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7 Interesting Things About Our Solar System

by Dani Johnson

April 19, 2013

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Donate The Solar System is a fascinating place, but it's easy to be overwhelmed by its gargantuan size and the massive amount of data we have on everything we can gather data from. I have compiled a list of 7 things that I have found particularly interesting about our celestial neighborhood.

This representation is intentionally fanciful, as the planets are depicted far closer together than they are in reality. Similarly, the bodies' relative sizes are inaccurate. This is done for the purpose of being able to depict the solar system and still represent the bodies with some detail. (Otherwise the sun would be a mere speck, and the planets -- even the majestic Jupiter -- would be far too small to be seen.)

Credit: Nasa/JPL

1. Almost everything orbits the Sun in the same direction.

Most of the objects in the Solar System orbit the Sun in the same counter-clockwise direction (sometimes referred to as prograde motion), exceptions being many comets. The comets are thought to have originated in the Oort Cloud and scientists still are not sure exactly what caused their orbit to change. This motion is consistent with what we know about how solar systems are formed inside of the solar nebula that once swirled around our very own Sun.

2. Almost everything orbiting the Sun rotates in the same direction.

Most planets, and most of their satellites, rotate in the same (prograde) direction, exceptions being Venus and Uranus. The backward (retrograde) rotation of the rebellious planets is probably caused by a direct hit by a planet-sized object in the Solar System's distant past.

3. Uranus orbits the Sun while rotating on its side.

Uranus is the only planet to orbit the Sun while rotating almost completely on its side. The same collision that caused Uranus' retrograde rotation also caused its bizarre tilt, causing it to appear as if it were rolling on its side while orbiting the Sun. This odd orientation causes each of the planet's poles to be bathed in a frigid, icy winter while the other side faces almost directly at the Sun for ¼ of its 84 Earth-year orbit, giving Uranus unique weather patterns. Venus is also thought to have had a collision with a planet-sized body that caused it to reverse its spin.

4. Things aren't as close together in space as movies make it out to be.

It is true that the asteroid belt is cluttered compared to surrounding regions of the Solar System, if you were to travel through it in a space ship you wouldn't be barraged by rocks of various sizes, despite what you see in the movies. The objects are so far apart that, if traveling in a space ship, you would have to go out of your way and specifically guide your space ship to go directly to an asteroid to even photograph it.

5. We have 5 known dwarf planets in our Solar System: Ceres, Pluto, Eris, Makemake and Haumea.

A planet is a celestial body that orbits our Sun and has a big enough mass to have a round shape and to have cleared its orbital path. A dwarf planet is, as the name implies, a much smaller celestial body that also orbits our Sun and has a big enough mass to have a round shape. The main difference between a dwarf planet and a standard planet is that dwarf planets are so small that they aren't able to push other objects out of their orbital path. Members of the IAU (the people in charge of naming celestial objects) have noted Pluto's importance and have designated the dwarf planets that are beyond the orbit of Neptune as Plutoids. Ceres is the only known dwarf planet that is not a Pludoid because it is located in the Asteroid Belt.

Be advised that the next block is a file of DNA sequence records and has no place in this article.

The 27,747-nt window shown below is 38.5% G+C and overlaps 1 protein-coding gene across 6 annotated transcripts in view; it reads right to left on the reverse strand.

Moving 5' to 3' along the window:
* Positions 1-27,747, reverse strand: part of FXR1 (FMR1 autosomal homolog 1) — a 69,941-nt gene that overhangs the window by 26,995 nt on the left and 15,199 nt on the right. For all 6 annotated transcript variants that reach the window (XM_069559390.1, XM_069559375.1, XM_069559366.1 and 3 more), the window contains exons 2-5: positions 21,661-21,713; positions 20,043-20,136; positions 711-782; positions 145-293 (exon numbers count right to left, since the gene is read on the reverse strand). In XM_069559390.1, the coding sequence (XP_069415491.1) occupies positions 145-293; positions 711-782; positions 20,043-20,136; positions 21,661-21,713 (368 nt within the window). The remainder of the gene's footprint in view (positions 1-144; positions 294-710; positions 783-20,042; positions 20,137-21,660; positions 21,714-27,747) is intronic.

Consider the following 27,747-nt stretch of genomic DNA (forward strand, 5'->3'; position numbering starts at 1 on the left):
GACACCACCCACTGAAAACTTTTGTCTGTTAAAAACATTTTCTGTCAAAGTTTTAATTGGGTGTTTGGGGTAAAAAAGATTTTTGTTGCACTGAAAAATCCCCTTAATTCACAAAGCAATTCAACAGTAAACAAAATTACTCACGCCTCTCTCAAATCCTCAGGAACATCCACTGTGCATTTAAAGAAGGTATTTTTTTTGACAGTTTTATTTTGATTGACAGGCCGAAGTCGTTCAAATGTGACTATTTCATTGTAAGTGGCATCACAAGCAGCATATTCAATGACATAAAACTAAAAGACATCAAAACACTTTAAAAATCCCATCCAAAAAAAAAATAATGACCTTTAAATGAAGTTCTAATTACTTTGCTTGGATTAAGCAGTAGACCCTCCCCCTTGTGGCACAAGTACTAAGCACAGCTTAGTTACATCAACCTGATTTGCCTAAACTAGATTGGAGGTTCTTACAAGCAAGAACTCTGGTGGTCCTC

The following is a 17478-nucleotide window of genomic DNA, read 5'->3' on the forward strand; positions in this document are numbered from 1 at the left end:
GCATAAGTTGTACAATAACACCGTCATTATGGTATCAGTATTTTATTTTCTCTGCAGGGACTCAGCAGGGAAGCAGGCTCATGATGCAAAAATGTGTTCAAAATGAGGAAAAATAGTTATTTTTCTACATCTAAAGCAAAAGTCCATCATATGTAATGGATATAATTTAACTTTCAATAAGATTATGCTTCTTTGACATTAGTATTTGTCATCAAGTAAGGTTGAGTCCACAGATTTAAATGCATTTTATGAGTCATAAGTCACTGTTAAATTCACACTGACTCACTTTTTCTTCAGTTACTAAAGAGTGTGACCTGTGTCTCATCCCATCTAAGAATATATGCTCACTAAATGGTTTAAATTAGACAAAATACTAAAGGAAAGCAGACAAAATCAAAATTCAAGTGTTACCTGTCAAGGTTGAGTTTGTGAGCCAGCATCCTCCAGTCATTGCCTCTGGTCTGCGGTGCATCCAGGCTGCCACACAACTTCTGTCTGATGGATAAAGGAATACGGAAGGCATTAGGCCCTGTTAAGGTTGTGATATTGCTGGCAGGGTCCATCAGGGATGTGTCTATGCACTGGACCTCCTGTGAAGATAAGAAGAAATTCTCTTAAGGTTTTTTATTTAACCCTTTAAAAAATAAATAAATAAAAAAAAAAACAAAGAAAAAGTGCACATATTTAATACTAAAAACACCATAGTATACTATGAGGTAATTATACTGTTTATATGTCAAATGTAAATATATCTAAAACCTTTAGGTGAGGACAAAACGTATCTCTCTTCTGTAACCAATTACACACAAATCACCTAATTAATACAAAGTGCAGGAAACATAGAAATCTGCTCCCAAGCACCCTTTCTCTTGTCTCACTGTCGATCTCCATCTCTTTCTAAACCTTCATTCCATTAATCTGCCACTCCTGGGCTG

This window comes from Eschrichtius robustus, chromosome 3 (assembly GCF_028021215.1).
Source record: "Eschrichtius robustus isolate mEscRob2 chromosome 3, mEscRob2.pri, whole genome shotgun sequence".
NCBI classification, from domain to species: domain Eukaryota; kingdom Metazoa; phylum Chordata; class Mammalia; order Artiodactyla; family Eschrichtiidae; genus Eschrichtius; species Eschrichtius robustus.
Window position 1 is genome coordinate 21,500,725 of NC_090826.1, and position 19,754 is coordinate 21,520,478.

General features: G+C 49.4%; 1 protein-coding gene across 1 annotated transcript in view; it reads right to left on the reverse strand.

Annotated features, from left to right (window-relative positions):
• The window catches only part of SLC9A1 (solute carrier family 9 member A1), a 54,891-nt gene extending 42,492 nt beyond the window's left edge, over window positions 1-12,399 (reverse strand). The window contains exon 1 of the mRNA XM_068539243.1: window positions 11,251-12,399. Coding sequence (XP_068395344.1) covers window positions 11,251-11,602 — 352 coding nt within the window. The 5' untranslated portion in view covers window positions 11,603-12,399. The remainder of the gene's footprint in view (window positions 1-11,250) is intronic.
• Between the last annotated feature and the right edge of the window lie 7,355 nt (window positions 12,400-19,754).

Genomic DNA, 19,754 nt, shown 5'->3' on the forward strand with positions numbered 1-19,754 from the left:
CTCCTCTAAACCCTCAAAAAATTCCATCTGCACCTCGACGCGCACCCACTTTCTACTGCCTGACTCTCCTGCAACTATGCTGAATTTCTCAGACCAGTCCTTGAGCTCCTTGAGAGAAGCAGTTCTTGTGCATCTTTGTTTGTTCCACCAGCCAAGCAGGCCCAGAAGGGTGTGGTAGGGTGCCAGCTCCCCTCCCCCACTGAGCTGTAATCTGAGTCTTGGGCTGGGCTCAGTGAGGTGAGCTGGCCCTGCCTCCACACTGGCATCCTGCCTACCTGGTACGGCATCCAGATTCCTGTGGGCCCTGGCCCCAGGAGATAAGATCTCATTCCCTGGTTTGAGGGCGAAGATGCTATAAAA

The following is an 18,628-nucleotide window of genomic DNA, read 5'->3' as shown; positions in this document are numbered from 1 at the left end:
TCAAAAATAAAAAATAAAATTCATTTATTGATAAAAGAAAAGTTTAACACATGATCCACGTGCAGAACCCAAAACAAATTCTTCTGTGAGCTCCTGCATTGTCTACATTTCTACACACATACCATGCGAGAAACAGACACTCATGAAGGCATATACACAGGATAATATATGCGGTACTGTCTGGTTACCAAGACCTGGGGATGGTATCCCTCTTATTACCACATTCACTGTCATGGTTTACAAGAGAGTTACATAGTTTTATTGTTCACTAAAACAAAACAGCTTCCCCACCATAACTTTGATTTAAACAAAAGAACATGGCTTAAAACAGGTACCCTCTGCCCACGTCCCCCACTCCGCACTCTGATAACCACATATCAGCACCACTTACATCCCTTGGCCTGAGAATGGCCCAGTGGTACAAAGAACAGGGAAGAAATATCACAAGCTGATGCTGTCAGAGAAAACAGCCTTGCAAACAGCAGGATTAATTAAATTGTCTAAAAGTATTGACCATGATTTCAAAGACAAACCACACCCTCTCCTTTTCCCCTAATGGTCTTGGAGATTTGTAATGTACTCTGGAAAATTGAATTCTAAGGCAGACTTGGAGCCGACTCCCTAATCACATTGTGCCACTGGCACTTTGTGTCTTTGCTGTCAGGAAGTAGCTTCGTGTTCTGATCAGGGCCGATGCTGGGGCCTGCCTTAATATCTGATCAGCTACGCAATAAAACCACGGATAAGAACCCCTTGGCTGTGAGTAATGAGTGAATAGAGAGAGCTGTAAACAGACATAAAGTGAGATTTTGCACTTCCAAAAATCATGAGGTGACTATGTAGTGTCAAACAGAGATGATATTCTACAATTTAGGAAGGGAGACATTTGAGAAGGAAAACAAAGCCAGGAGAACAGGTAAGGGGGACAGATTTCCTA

6. Apparently, the Earth isn't the only planet with a liquid ocean in our Solar System.

Jupiter's moon, Europa, is thought to have a global ocean at least 100 kilometers beneath its icy surface. There is even evidence that Europa's oceans may contain magnesium chloride which is a salt that is also found in Earth's oceans. If this turns out to be the case, it would definitely make Europa the next place to check for evidence of life elsewhere in our Solar System.

7. Although it may look like it's on fire, the Sun isn't actually burning.

The conditions inside the Sun are so extreme that it allows Nuclear Fusion to occur at the core. The process is much more complex than this explanation, but basically the hydrogen atoms inside the core of the Sun are excited and move around at such high speeds that when they collide with other hydrogen atoms it creates helium atoms. Since the helium atoms have less mass than the hydrogen atoms that made them the excess energy is given off as various forms of light.

Extra Content: Ever wonder what it's like to live in near-Earth orbit?

Check out this cool video by Chris Hadfield, an astronaut living on our International Space Station. "The space crying demo is only one of the latest installments in Hadfield's all encompassing series of videos about life in orbit. Chris Hadfield is one of six residents currently aboard International Space Station. He is the first Canadian commander of the station and is joined by two NASA astronauts and three Russian cosmonauts to complete the station's Expedition 35 crew." Mentions Miriam Kramer in her article covering the astronaut on



by Dani Johnson

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